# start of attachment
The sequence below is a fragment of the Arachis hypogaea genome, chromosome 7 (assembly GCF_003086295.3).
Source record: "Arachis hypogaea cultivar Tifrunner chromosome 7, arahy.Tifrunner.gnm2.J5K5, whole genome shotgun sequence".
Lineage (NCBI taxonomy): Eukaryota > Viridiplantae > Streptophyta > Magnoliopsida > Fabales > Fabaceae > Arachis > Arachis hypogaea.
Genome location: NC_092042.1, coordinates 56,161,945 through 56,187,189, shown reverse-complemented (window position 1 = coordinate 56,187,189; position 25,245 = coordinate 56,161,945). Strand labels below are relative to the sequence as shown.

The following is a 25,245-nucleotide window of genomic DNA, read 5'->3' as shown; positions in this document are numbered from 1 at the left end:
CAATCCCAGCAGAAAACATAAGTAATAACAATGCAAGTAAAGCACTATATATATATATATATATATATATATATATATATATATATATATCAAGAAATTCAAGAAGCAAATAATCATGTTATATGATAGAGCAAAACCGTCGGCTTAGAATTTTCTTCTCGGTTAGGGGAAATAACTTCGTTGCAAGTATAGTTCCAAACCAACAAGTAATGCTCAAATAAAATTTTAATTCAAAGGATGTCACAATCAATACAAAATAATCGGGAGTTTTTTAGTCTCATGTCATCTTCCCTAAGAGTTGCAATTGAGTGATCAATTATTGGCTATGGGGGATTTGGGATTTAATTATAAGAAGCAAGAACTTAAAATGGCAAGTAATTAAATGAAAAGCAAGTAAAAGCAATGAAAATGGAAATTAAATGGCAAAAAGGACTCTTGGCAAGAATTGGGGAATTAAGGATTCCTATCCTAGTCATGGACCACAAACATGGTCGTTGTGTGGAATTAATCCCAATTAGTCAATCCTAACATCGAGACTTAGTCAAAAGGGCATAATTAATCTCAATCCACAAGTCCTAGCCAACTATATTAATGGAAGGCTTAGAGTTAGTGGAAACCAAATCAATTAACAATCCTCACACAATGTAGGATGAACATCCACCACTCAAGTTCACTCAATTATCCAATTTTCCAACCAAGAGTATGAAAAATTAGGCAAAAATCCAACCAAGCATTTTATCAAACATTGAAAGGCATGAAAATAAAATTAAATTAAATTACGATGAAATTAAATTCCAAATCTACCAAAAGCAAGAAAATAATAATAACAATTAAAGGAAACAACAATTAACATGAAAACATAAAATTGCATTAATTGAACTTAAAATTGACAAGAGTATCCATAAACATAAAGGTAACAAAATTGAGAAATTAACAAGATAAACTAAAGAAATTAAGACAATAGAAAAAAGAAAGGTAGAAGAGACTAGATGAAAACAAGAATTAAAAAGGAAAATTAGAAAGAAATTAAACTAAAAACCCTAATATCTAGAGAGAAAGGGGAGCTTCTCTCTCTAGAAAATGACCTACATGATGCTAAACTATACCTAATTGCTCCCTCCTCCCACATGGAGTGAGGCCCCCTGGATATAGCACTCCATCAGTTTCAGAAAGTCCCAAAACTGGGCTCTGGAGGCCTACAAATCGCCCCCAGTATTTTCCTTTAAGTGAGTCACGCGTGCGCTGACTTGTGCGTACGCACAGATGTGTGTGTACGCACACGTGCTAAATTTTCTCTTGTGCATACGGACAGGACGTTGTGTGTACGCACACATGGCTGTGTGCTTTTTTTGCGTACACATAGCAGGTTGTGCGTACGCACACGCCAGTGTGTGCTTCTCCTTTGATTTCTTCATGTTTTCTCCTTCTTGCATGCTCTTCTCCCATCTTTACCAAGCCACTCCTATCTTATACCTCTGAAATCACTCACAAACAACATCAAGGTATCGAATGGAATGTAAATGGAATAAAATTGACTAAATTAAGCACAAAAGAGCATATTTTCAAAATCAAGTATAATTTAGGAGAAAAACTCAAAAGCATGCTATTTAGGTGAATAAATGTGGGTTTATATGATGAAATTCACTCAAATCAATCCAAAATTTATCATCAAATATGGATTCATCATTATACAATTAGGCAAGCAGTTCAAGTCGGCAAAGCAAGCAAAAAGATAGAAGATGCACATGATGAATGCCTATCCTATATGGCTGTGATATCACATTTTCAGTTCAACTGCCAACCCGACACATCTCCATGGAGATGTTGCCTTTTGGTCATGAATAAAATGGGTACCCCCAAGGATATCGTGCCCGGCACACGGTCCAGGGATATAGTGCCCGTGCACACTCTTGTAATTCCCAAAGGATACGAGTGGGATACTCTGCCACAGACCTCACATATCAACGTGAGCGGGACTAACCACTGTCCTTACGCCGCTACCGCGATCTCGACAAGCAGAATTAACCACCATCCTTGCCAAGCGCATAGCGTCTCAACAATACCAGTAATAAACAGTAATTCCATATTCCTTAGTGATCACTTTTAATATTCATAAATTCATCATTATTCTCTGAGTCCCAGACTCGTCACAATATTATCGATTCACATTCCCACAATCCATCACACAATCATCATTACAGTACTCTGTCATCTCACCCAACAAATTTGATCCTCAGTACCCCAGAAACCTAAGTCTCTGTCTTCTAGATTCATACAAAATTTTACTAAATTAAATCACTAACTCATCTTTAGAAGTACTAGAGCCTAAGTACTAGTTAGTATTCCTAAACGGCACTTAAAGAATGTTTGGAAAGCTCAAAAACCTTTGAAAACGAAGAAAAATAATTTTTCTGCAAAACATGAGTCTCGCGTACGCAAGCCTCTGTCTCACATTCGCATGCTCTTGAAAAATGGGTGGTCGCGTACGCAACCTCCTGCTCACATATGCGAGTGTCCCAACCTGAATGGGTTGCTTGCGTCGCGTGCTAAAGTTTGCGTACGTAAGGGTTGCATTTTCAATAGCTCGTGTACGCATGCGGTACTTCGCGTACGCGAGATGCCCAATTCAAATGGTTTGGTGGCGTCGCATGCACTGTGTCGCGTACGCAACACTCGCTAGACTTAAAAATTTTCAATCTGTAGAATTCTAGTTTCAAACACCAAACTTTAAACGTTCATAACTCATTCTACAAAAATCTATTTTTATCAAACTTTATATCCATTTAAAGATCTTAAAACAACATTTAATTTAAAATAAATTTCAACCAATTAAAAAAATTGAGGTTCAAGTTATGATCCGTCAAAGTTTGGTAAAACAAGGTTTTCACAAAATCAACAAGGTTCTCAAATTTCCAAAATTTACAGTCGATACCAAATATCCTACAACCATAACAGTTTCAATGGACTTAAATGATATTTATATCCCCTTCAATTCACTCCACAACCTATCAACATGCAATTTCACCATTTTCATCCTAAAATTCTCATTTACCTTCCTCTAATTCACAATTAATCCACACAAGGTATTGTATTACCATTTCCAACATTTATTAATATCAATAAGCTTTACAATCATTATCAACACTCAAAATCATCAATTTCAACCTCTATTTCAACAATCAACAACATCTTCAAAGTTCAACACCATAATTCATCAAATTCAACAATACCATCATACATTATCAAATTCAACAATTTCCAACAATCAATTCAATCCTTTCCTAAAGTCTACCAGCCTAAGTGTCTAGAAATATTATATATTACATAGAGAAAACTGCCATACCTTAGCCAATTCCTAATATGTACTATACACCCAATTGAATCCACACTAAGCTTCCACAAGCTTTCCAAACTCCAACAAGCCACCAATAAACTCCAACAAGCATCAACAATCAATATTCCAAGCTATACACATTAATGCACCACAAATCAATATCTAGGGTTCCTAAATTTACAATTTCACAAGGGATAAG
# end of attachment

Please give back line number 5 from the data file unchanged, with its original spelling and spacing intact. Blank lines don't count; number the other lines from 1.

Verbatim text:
The following is a 25,245-nucleotide window of genomic DNA, read 5'->3' as shown; positions in this document are numbered from 1 at the left end: